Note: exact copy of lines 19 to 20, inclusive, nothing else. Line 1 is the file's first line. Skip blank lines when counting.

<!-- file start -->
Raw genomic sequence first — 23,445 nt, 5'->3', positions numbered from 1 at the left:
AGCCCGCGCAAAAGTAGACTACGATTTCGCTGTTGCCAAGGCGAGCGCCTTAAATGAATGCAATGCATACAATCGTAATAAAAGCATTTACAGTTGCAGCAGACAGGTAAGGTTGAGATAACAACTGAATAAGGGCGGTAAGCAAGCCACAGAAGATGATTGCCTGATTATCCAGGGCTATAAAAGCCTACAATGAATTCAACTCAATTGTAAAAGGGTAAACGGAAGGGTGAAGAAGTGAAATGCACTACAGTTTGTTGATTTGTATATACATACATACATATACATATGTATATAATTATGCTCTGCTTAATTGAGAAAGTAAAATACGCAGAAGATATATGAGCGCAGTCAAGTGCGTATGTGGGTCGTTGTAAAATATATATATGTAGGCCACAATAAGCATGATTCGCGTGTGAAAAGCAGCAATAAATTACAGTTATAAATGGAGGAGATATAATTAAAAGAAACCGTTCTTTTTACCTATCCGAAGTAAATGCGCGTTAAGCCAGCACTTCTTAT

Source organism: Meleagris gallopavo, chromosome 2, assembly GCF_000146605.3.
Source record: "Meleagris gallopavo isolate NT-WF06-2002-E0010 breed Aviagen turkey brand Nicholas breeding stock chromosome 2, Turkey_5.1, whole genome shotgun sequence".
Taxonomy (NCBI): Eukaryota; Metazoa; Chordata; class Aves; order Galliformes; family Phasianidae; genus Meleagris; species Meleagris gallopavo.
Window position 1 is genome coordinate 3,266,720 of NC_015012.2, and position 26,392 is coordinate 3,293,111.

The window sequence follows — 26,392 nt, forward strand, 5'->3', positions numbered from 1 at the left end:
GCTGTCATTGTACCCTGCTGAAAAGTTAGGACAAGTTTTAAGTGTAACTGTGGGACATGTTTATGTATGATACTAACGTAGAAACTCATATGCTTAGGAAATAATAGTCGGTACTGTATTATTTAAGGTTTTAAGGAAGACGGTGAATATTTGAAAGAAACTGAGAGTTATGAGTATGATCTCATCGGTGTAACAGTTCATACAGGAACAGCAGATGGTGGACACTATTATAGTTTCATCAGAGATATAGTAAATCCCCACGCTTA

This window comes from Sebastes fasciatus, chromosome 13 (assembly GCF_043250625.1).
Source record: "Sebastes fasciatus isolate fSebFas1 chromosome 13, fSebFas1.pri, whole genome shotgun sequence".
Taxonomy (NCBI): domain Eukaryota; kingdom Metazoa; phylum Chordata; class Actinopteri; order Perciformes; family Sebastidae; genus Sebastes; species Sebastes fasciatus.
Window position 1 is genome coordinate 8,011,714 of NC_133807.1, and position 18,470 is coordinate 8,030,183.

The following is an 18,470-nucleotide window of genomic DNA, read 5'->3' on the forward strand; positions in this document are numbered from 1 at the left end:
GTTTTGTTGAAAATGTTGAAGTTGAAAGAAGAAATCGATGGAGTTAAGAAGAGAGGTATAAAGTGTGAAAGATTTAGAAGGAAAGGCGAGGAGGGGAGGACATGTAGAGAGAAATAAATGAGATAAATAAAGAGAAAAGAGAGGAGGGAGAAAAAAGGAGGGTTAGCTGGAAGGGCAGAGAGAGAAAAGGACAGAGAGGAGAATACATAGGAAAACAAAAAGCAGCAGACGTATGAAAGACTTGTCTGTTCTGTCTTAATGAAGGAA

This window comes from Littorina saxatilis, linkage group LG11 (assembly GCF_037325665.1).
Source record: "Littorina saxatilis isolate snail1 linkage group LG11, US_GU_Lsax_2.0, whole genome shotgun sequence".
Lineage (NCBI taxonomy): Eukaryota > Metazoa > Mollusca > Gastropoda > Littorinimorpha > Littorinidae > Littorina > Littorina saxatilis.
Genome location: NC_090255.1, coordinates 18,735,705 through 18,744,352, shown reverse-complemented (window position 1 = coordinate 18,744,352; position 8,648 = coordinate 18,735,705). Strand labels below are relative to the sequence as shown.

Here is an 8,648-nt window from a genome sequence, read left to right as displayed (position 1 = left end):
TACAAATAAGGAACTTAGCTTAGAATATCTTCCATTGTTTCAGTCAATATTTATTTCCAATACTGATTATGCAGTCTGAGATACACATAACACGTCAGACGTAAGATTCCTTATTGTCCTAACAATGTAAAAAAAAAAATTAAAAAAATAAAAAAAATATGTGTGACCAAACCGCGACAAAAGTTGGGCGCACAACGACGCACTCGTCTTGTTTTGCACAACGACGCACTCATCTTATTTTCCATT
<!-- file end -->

Here is an 8,648-nt window from a genome sequence, read left to right as displayed (position 1 = left end):
TACAAATAAGGAACTTAGCTTAGAATATCTTCCATTGTTTCAGTCAATATTTATTTCCAATACTGATTATGCAGTCTGAGATACACATAACACGTCAGACGTAAGATTCCTTATTGTCCTAACAATGTAAAAAAAAAAATTAAAAAAATAAAAAAAATATGTGTGACCAAACCGCGACAAAAGTTGGGCGCACAACGACGCACTCGTCTTGTTTTGCACAACGACGCACTCATCTTATTTTCCATT